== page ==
Problem Solving Techniques for the Design of Algorithms
CARNEGIE-MELLON UNIV PITTSBURGH PA DEPT OF COMPUTER SCIENCE
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By studying the problem-solving techniques that people use to design algorithms we can learn something about building systems that automatically derive algorithms or assist human designers. In this paper we present a model of algorithm design based on our analysis of the protocols of two subjects designing three convex hull algorithms. The subjects work mainly in a data-flow problem space in which the objects are representations of partially specified algorithms. A small number of general-purpose operators construct and modify the representations these operators are adapted to the current problem state by means-ends analysis. The problem space also includes knowledge-rich schemes such as divide and conquer that subjects incorporate into their algorithms. A particularly versatile problem-solving method in this problem space is symbolic execution, which can be used to refine, verify, or explain components of an algorithm. The subjects also work in a task-domain space about geometry. The interplay between problem solving in the two spaces makes possible the processes of discovery. We have observed that the time a subject tasks to design an algorithm is proportional to the number of components in the algorithms data- flow representation. Finally, the details of the problem spaces provide a model for building a robust automated system.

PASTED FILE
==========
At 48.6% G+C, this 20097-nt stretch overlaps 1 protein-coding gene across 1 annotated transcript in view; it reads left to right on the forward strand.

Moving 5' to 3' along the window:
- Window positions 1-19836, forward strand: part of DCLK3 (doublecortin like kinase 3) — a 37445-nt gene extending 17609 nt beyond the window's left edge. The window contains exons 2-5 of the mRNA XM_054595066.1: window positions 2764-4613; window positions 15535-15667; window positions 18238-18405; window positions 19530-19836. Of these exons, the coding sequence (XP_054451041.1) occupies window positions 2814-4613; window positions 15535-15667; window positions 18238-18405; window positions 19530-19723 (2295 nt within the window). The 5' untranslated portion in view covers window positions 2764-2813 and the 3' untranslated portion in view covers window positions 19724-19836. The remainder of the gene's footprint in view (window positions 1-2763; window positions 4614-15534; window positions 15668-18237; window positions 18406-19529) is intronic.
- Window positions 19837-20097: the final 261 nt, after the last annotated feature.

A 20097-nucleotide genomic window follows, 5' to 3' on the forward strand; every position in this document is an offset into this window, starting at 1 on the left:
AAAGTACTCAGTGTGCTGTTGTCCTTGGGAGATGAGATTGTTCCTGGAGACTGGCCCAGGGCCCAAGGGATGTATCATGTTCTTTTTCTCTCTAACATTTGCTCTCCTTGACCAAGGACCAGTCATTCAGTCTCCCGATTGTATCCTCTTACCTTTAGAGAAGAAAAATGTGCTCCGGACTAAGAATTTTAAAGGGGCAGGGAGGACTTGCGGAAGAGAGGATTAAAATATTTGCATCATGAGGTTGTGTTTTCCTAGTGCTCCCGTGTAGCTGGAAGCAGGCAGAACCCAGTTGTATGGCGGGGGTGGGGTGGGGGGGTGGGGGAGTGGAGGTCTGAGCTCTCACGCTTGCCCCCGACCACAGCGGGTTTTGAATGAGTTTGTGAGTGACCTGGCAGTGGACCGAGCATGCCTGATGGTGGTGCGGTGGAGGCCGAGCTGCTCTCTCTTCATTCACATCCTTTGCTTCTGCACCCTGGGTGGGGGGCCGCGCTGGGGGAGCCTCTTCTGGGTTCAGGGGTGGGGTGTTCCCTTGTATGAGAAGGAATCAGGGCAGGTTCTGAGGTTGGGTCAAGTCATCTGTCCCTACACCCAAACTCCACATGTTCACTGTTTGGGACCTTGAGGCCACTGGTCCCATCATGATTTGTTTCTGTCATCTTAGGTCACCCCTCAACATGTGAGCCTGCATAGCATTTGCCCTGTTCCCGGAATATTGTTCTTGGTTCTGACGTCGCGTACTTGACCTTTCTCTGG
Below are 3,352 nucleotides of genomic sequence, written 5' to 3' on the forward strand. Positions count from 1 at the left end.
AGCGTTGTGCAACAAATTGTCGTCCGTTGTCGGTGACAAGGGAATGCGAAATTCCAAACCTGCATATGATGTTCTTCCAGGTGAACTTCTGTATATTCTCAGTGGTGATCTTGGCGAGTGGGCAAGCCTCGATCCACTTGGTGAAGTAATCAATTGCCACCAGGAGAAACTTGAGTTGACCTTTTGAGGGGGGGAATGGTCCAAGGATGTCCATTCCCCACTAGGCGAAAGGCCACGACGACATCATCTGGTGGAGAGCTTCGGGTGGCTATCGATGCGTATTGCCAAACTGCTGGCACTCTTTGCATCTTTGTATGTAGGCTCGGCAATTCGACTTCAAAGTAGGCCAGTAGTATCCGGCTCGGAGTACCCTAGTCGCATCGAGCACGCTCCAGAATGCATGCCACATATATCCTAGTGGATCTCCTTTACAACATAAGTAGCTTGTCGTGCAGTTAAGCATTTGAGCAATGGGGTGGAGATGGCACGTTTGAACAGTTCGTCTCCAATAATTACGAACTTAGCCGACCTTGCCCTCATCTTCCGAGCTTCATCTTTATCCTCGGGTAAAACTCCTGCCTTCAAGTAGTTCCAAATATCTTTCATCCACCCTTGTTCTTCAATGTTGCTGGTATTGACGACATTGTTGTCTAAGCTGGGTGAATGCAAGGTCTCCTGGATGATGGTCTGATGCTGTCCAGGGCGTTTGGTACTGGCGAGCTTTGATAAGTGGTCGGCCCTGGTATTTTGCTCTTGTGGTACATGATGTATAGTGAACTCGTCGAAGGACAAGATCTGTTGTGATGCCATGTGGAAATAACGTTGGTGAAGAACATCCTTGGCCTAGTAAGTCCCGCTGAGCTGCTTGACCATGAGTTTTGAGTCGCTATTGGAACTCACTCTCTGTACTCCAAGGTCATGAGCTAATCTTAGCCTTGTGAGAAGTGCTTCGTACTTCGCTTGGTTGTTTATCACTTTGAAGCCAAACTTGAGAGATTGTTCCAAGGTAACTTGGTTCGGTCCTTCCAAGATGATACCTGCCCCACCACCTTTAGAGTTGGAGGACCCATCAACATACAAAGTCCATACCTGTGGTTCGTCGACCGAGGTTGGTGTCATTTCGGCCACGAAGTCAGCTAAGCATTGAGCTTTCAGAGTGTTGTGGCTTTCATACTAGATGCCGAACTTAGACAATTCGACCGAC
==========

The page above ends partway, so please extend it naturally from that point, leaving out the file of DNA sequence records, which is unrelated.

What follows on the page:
- Statistics and Probability